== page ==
(Anonymous)
October 25, 2003
BK should have spruced up the place years ago. With SPRUCE trees!! They shade,they cusion,they help with erosion & you cant beat the snow covered scenery.That was one of my dissapointments growing up sking with leafless sticks(hardwoods) In pa & va Thank god i discovered wv!! Hope you read this sugar mtn,nc
JohnL
October 25, 2003
Member since 01/6/2000 🔗
3,514 posts
See continuing discusion on

http://www.dcski.com/ubb/Forum5/HTML/000151.html

Thread title is also more appropriate for reasonable discussion.

tromano
November 13, 2003
Member since 12/19/2002 🔗
998 posts
123
tromano
November 13, 2003
Member since 12/19/2002 🔗
998 posts
I checked out the glades at the knob last year for the first time. There were very good conditions there in early to mid january. I went about 4 times. The glades on the more intermed terrain were open all 4 times. Especially in the steeper laurel run glades, There were a number of exposed rocks and tree parts and this required me to stop every 5-6 turns or so to plot my way through. None of the other glades were open except the wall glades which looked too difficult for me and didnt seem to be holding snow very well. Last season was my first time at BK and also my first time off piste skiing so I cannot compare it to much else.
(Anonymous)
January 4, 2004
If only Blue Knob wasn't run by a national (state?) park then that place would be rediculously awesome. The Glades are some of the steepest Glades in our area by far, i don't think seven springs has anythign that could match them, Timberlines got some good ones but they aren't that steep. I hate to say it but i wish Big Buisiness would step in and take it over because it has the most potential of any resort in the area. If they updated their snowmaking capabilities and groomed a little bt better and threw in a nice terrain park, that place could easily steal buisiness from 7 springs, hidden valley, whitetail and all the other eastern PA resorts.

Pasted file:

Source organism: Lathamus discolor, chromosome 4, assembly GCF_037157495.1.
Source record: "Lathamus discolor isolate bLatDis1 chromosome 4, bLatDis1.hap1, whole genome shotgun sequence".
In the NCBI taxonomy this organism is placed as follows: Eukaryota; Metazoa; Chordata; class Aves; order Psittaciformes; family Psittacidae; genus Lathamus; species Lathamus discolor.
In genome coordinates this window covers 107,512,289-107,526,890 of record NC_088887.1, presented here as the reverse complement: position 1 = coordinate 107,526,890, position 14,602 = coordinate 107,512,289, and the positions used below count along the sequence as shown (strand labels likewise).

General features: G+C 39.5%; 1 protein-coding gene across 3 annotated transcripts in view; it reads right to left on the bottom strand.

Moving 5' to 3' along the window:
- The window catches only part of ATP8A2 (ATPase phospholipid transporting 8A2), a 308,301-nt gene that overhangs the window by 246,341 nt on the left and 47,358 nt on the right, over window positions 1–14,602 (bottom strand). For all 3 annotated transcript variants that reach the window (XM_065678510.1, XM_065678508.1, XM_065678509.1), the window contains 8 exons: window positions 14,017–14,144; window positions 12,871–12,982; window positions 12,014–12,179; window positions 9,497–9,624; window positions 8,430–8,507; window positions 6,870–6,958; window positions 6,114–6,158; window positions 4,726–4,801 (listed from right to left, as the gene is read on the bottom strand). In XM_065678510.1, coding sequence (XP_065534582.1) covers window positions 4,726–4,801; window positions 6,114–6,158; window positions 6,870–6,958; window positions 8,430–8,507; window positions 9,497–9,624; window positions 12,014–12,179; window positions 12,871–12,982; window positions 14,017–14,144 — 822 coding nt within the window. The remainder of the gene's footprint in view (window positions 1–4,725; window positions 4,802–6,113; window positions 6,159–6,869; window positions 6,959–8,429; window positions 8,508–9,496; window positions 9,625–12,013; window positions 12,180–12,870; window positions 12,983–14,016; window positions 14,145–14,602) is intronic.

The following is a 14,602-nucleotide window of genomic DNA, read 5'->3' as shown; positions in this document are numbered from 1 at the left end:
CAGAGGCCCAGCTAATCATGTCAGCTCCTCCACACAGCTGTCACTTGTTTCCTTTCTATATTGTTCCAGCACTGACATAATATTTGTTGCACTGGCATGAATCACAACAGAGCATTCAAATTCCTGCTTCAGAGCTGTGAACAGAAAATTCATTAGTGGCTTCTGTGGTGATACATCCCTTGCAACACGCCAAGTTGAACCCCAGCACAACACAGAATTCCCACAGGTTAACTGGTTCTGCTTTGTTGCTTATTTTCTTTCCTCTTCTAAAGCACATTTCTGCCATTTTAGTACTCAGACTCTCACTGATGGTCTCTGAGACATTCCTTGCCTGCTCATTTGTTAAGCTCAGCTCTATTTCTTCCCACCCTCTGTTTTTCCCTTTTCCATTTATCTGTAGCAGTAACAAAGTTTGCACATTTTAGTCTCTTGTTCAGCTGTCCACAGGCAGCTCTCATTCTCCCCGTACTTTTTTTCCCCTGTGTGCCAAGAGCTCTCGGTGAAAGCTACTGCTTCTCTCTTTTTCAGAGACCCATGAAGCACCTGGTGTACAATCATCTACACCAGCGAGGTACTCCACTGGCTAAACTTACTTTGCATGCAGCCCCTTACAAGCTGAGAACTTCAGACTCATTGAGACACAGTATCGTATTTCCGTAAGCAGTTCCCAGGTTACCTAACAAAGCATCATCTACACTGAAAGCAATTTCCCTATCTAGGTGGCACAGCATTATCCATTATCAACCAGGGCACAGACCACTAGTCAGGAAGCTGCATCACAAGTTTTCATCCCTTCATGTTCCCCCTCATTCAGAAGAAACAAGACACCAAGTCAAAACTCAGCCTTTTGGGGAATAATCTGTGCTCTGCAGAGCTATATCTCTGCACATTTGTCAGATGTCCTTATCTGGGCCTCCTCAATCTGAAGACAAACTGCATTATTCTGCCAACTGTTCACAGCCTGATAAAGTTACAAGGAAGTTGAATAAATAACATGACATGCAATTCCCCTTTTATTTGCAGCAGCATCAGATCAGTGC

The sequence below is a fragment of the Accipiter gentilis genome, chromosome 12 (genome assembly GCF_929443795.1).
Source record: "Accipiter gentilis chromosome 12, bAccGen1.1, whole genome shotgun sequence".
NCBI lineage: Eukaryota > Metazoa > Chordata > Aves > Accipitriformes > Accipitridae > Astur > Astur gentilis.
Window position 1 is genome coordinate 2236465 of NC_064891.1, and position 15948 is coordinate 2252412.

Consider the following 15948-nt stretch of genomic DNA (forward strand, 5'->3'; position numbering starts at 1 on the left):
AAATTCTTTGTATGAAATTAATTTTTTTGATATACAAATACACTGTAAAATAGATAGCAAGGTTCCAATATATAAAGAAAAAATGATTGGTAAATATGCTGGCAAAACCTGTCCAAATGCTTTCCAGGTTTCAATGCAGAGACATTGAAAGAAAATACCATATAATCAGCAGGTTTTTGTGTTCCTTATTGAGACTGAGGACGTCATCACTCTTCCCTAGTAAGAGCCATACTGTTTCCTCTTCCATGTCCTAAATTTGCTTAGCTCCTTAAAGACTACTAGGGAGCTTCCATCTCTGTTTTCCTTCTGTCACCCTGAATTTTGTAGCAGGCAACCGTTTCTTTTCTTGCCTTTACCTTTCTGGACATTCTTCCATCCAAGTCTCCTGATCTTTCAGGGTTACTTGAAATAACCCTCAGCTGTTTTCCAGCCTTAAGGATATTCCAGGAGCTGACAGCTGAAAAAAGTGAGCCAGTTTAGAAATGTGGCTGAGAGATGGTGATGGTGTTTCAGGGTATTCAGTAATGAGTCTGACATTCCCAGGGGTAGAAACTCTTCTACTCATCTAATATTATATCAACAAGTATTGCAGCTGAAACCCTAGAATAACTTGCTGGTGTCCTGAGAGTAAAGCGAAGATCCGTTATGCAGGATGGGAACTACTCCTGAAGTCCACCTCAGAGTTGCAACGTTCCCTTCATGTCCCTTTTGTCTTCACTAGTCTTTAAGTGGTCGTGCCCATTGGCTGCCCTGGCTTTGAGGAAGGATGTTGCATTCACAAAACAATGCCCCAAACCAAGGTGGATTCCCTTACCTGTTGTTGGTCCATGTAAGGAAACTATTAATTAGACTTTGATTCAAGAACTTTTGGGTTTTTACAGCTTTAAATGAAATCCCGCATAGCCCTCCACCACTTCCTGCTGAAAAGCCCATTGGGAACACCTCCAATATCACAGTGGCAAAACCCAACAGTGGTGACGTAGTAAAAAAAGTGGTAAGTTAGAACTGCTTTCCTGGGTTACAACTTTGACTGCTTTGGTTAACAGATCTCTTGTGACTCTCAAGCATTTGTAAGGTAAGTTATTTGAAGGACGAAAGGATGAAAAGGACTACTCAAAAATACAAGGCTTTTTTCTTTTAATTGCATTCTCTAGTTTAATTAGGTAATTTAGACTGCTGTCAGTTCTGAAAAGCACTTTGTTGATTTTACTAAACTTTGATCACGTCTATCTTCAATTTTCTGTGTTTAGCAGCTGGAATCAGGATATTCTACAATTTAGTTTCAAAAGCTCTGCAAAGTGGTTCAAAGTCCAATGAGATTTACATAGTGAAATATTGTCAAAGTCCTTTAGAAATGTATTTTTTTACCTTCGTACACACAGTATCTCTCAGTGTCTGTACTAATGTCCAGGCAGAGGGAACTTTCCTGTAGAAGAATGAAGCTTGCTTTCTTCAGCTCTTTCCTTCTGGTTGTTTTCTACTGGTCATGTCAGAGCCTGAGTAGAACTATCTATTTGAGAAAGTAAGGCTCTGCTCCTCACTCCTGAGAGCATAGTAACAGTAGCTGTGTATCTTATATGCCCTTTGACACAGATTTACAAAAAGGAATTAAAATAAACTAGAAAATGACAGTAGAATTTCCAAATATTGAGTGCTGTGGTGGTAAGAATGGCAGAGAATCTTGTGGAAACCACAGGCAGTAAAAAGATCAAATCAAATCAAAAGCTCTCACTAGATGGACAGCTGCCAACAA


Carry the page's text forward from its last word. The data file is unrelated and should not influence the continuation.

To the admin, Im not trying to slander any resort at all, but merely speaking the truth as i have skied practically everywhere in the US. I was an Amatuer Freeskier living in Mammoth last year with my home area bieng here and having skied all these places i don't feel what I'm saying is slandering. Im just telling it how it is. Im sorry if you don't like my brutal honesty

tromano
January 5, 2004
Member since 12/19/2002 🔗
998 posts
unknown, I think most people will agree with you. its not slander to speak your mind. Most people here agree that BK has huge potential.
(Anonymous)
January 5, 2004
Unknown, I couldn't agree with you more! However, fixing the glades at Blue Knob wouldn't be an easy task. In effect, you would be attempting to convert raw, logged areas into gladed ski slopes. Such a task would be very expensive, and perhaps, only partially successful. First of all, the many piles of logging waste would need to be removed. Second, all of the large stumps would have to be removed by stump grinding machines. And, in some areas, the erosion damage would need to be fixed as well as the implementation of erosion prevention measures. Even IF ALL of the aforementioned were accomplished, there would still be the problems created by the removal of the upper canopy by the logging operation, which CAN'T be fixed. Since the logging operation at Blue Knob removed the large, economically valuable trees, the upper canopy was removed in the process. As a result, the sun now shines into the glades, which has created an explosion in the growth of brush and saplings. To keep the glades skiable, the brush and saplings would have to be cleaned out each Fall. And, many of the trees that were left standing after the logging are now dying or have been blown down by the high winds that are common at BK. The sad part about the logging at BK is that the tree skiing was superb BEFORE the logging. The logging greatly dimished the quality of the tree skiing, and, in some cases (like the "Ditch Glade"), the tree skiing was destroyed completely.
(Anonymous)
January 31, 2004